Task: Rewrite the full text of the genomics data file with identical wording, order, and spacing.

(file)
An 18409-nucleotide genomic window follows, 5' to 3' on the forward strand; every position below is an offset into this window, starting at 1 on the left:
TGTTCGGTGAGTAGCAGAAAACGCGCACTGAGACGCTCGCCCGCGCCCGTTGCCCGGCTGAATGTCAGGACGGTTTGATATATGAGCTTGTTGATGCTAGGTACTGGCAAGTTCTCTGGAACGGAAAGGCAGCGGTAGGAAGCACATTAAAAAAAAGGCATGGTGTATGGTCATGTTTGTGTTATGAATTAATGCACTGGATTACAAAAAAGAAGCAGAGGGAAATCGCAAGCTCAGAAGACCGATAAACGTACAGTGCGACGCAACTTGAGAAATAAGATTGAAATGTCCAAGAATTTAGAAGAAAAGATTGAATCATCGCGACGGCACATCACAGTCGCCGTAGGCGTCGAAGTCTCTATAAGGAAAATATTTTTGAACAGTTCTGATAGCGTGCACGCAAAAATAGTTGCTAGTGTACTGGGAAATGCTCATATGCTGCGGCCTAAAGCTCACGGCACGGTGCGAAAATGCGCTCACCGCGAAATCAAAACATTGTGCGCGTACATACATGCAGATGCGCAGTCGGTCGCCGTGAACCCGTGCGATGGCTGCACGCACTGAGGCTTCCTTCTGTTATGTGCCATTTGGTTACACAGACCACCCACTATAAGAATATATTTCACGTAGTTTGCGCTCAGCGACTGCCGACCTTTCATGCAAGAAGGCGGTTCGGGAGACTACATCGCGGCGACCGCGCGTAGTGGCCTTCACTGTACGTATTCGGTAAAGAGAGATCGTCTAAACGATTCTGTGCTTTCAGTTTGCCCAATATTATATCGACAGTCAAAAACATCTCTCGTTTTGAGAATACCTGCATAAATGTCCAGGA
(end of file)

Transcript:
An 18409-nucleotide genomic window follows, 5' to 3' on the forward strand; every position below is an offset into this window, starting at 1 on the left:
TGTTCGGTGAGTAGCAGAAAACGCGCACTGAGACGCTCGCCCGCGCCCGTTGCCCGGCTGAATGTCAGGACGGTTTGATATATGAGCTTGTTGATGCTAGGTACTGGCAAGTTCTCTGGAACGGAAAGGCAGCGGTAGGAAGCACATTAAAAAAAAGGCATGGTGTATGGTCATGTTTGTGTTATGAATTAATGCACTGGATTACAAAAAAGAAGCAGAGGGAAATCGCAAGCTCAGAAGACCGATAAACGTACAGTGCGACGCAACTTGAGAAATAAGATTGAAATGTCCAAGAATTTAGAAGAAAAGATTGAATCATCGCGACGGCACATCACAGTCGCCGTAGGCGTCGAAGTCTCTATAAGGAAAATATTTTTGAACAGTTCTGATAGCGTGCACGCAAAAATAGTTGCTAGTGTACTGGGAAATGCTCATATGCTGCGGCCTAAAGCTCACGGCACGGTGCGAAAATGCGCTCACCGCGAAATCAAAACATTGTGCGCGTACATACATGCAGATGCGCAGTCGGTCGCCGTGAACCCGTGCGATGGCTGCACGCACTGAGGCTTCCTTCTGTTATGTGCCATTTGGTTACACAGACCACCCACTATAAGAATATATTTCACGTAGTTTGCGCTCAGCGACTGCCGACCTTTCATGCAAGAAGGCGGTTCGGGAGACTACATCGCGGCGACCGCGCGTAGTGGCCTTCACTGTACGTATTCGGTAAAGAGAGATCGTCTAAACGATTCTGTGCTTTCAGTTTGCCCAATATTATATCGACAGTCAAAAACATCTCTCGTTTTGAGAATACCTGCATAAATGTCCAGGA